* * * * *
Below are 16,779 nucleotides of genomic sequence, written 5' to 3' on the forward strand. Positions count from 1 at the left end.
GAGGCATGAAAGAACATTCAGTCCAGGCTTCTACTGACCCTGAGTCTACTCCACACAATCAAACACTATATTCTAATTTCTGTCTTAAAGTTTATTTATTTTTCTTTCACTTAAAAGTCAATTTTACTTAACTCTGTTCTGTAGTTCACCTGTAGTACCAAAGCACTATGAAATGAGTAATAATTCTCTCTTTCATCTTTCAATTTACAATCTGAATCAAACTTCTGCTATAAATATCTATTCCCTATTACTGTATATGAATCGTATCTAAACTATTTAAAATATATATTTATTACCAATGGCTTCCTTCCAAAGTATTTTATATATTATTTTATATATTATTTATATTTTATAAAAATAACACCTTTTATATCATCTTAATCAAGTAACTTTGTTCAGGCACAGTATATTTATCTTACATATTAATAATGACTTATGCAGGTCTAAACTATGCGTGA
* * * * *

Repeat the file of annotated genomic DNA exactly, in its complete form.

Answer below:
Below are 16,779 nucleotides of genomic sequence, written 5' to 3' on the forward strand. Positions count from 1 at the left end.
GAGGCATGAAAGAACATTCAGTCCAGGCTTCTACTGACCCTGAGTCTACTCCACACAATCAAACACTATATTCTAATTTCTGTCTTAAAGTTTATTTATTTTTCTTTCACTTAAAAGTCAATTTTACTTAACTCTGTTCTGTAGTTCACCTGTAGTACCAAAGCACTATGAAATGAGTAATAATTCTCTCTTTCATCTTTCAATTTACAATCTGAATCAAACTTCTGCTATAAATATCTATTCCCTATTACTGTATATGAATCGTATCTAAACTATTTAAAATATATATTTATTACCAATGGCTTCCTTCCAAAGTATTTTATATATTATTTTATATATTATTTATATTTTATAAAAATAACACCTTTTATATCATCTTAATCAAGTAACTTTGTTCAGGCACAGTATATTTATCTTACATATTAATAATGACTTATGCAGGTCTAAACTATGCGTGA